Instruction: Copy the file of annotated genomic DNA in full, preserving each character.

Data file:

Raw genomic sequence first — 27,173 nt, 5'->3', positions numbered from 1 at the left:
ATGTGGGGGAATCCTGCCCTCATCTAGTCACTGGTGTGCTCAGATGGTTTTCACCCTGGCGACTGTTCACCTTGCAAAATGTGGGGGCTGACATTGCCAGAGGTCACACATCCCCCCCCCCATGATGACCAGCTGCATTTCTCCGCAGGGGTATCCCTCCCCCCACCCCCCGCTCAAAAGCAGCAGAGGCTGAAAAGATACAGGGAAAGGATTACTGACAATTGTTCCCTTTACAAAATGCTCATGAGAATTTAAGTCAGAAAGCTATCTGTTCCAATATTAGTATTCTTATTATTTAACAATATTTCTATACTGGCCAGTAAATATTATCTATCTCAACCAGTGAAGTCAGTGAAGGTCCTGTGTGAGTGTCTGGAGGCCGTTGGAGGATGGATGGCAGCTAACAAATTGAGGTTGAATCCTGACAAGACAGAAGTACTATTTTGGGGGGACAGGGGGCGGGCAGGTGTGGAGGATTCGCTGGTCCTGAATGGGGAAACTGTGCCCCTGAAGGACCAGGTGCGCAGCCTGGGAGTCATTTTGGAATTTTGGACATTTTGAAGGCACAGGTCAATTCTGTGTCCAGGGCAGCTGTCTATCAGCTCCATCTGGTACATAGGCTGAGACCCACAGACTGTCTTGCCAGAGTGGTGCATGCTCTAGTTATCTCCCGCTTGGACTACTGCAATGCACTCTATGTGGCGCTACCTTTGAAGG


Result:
Raw genomic sequence first — 27,173 nt, 5'->3', positions numbered from 1 at the left:
ATGTGGGGGAATCCTGCCCTCATCTAGTCACTGGTGTGCTCAGATGGTTTTCACCCTGGCGACTGTTCACCTTGCAAAATGTGGGGGCTGACATTGCCAGAGGTCACACATCCCCCCCCCCATGATGACCAGCTGCATTTCTCCGCAGGGGTATCCCTCCCCCCACCCCCCGCTCAAAAGCAGCAGAGGCTGAAAAGATACAGGGAAAGGATTACTGACAATTGTTCCCTTTACAAAATGCTCATGAGAATTTAAGTCAGAAAGCTATCTGTTCCAATATTAGTATTCTTATTATTTAACAATATTTCTATACTGGCCAGTAAATATTATCTATCTCAACCAGTGAAGTCAGTGAAGGTCCTGTGTGAGTGTCTGGAGGCCGTTGGAGGATGGATGGCAGCTAACAAATTGAGGTTGAATCCTGACAAGACAGAAGTACTATTTTGGGGGGACAGGGGGCGGGCAGGTGTGGAGGATTCGCTGGTCCTGAATGGGGAAACTGTGCCCCTGAAGGACCAGGTGCGCAGCCTGGGAGTCATTTTGGAATTTTGGACATTTTGAAGGCACAGGTCAATTCTGTGTCCAGGGCAGCTGTCTATCAGCTCCATCTGGTACATAGGCTGAGACCCACAGACTGTCTTGCCAGAGTGGTGCATGCTCTAGTTATCTCCCGCTTGGACTACTGCAATGCACTCTATGTGGCGCTACCTTTGAAGG